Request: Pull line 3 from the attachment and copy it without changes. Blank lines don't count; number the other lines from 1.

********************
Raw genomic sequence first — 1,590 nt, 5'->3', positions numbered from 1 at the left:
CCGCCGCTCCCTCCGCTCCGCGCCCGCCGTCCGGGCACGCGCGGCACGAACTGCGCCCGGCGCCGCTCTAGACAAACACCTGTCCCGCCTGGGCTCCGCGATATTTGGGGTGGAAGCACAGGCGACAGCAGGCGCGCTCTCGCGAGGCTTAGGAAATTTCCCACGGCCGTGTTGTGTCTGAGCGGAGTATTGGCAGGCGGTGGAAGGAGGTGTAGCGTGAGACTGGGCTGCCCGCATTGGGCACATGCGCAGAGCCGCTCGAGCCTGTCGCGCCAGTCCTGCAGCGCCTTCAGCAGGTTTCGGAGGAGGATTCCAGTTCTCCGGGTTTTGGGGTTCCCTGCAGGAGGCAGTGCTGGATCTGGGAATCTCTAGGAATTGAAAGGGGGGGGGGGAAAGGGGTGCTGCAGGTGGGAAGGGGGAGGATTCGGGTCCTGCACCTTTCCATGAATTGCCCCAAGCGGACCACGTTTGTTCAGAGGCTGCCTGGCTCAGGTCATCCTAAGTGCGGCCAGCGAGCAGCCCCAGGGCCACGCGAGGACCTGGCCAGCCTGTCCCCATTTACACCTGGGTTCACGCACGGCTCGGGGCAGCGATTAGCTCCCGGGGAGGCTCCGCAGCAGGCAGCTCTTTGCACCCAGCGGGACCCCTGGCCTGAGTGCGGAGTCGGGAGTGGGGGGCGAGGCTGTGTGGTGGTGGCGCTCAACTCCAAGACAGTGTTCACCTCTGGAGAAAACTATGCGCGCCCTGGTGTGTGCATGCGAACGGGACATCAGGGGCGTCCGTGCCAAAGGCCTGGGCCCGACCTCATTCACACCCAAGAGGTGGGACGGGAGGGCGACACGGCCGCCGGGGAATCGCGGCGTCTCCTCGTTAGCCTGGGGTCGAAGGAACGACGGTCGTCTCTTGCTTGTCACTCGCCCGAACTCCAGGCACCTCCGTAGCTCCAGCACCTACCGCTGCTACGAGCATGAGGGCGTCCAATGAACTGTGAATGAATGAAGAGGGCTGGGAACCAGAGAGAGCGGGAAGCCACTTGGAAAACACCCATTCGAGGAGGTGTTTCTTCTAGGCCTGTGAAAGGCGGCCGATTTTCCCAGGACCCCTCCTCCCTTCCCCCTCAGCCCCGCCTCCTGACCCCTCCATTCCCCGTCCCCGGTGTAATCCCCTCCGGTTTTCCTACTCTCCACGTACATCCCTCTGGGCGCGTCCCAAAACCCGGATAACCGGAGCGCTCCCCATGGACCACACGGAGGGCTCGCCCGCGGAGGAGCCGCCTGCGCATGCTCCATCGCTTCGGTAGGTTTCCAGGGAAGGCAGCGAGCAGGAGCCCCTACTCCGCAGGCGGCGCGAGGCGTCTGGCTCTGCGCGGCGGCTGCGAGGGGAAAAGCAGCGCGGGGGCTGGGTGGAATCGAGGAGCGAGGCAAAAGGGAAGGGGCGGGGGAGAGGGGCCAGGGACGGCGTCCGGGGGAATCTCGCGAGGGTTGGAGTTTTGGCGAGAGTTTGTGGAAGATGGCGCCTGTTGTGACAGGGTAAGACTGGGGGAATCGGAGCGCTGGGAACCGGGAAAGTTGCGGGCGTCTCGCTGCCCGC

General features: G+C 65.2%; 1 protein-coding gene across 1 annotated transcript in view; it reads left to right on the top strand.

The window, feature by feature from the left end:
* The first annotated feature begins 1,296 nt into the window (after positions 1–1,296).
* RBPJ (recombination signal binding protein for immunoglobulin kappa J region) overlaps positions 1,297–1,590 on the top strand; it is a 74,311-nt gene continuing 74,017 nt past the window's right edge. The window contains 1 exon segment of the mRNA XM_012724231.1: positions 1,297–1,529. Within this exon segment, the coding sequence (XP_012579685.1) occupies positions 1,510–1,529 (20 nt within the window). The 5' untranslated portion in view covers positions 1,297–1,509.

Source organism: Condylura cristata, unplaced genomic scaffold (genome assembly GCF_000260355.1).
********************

General features: G+C 65.2%; 1 protein-coding gene across 1 annotated transcript in view; it reads left to right on the top strand.